GATEHOUSE
The comprehensive gazetteer and bibliography of the medieval castles, fortifications and palaces of England, Wales, the Islands.
 
 
Home
The listings
Other Info
Books
Links
Downloads
Contact
 
Print Page 
 
Next Record 
Previous Record 
Back to list 

Thorpe Hall, Thorpe Salvin

Also known as, or recorded in historical documents as;
Thorpe Salvin Hall

In the civil parish of Thorpe Salvin.
In the historic county of Yorkshire.
Modern Authority of Rotherham.
1974 county of South Yorkshire.
Medieval County of Yorkshire West Riding.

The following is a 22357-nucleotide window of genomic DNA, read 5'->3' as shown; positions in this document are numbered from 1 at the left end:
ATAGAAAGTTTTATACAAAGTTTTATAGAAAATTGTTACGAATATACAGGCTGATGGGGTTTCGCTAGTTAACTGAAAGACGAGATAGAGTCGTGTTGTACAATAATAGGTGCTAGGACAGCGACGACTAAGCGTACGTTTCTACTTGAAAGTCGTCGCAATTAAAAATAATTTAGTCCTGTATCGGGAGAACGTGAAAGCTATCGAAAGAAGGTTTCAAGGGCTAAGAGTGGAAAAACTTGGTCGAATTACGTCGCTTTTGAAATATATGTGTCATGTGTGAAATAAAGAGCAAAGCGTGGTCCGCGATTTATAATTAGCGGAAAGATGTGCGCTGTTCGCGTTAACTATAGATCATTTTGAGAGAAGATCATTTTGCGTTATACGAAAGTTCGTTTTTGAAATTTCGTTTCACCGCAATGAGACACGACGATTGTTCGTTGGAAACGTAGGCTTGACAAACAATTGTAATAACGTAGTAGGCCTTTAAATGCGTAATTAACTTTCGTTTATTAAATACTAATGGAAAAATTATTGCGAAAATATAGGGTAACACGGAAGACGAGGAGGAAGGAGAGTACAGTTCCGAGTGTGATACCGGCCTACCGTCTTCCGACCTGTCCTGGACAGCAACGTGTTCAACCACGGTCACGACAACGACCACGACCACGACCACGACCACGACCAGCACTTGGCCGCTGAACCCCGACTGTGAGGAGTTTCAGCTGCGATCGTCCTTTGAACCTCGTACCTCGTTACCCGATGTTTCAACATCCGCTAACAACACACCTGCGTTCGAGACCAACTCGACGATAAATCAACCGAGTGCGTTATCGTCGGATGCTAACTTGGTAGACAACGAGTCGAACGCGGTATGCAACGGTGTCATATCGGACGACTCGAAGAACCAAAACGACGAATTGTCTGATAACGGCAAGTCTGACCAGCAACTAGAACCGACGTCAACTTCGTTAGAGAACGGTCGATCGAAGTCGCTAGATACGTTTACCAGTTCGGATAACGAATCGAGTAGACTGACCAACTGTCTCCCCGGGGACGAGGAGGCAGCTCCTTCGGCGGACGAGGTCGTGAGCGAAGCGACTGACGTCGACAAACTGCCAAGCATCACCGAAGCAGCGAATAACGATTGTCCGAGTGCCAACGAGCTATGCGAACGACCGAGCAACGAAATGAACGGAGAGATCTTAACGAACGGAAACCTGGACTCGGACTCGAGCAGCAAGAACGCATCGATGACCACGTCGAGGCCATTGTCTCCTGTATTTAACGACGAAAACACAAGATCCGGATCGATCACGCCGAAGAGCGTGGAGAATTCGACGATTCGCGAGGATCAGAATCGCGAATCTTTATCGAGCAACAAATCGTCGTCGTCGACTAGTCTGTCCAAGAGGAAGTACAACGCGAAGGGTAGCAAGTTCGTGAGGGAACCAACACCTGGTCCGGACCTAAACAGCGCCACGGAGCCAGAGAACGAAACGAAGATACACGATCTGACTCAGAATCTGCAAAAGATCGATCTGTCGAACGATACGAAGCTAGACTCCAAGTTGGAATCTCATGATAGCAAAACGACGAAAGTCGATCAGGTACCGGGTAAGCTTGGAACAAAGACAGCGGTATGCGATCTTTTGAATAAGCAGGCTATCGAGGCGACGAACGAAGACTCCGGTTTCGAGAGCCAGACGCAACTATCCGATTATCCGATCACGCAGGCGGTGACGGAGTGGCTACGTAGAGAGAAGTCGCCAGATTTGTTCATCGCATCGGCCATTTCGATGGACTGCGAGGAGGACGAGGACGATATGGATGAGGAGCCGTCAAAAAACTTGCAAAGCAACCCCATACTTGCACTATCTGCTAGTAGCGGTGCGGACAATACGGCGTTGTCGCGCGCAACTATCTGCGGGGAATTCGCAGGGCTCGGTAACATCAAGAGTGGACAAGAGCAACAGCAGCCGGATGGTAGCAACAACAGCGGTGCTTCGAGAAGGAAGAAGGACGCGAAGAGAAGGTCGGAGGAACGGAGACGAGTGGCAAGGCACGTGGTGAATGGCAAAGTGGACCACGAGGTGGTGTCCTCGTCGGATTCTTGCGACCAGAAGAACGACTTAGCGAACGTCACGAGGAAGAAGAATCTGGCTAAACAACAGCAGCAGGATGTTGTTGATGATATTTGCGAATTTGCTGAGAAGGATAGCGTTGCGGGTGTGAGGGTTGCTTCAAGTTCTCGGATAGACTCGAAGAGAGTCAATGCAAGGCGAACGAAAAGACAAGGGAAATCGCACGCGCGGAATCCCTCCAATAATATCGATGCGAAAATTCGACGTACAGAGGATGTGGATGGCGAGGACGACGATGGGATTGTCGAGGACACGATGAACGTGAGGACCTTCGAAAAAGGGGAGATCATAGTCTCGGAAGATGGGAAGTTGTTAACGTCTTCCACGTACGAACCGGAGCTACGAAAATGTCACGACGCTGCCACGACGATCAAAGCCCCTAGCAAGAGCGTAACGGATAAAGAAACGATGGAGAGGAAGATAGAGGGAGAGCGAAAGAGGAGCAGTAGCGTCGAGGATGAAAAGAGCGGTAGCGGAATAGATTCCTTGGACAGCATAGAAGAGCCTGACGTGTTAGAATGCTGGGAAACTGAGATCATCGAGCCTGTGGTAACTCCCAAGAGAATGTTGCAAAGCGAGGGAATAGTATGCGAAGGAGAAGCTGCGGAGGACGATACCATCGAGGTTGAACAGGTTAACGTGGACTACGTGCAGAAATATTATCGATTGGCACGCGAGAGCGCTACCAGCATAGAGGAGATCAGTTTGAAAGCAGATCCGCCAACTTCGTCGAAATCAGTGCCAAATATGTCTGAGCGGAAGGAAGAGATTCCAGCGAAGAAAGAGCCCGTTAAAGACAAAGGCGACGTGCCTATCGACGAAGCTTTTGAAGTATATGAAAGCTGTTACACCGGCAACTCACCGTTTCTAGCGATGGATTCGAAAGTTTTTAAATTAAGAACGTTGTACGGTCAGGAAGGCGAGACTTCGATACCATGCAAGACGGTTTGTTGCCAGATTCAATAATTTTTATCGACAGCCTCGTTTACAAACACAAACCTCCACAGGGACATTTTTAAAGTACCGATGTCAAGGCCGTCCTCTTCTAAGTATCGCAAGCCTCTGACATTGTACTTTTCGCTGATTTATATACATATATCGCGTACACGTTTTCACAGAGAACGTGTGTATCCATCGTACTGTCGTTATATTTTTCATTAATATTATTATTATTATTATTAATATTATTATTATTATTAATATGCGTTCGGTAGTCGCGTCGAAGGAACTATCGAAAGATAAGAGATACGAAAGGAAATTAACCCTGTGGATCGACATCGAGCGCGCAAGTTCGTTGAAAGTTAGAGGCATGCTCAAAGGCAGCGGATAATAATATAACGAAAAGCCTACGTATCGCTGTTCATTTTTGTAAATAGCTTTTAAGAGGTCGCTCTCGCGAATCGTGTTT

OS Map Grid Reference: SK52138126
Latitude 53.32597° Longitude -1.21878°

Thorpe Hall, Thorpe Salvin has been described as a probable Fortified Manor House.

There are masonry ruins/remnants remains.

This site is a scheduled monument protected by law.
This is a Grade 2* listed building protected by law*.

Description

Ruins of the mansion rebuilt in the mid-late 16th century for Hercy Sandford. In addition to the gatehouse the three-storey, nine-bay symmetrical south wall of the courtyard-plan mansion survives, the wall having round corner turrets, projections for external stacks and a central porch. The bases of the rear corner turrets survive, that on the right is linked by a section of plinth wall. The ruins are of limestone rubble. (PastScape)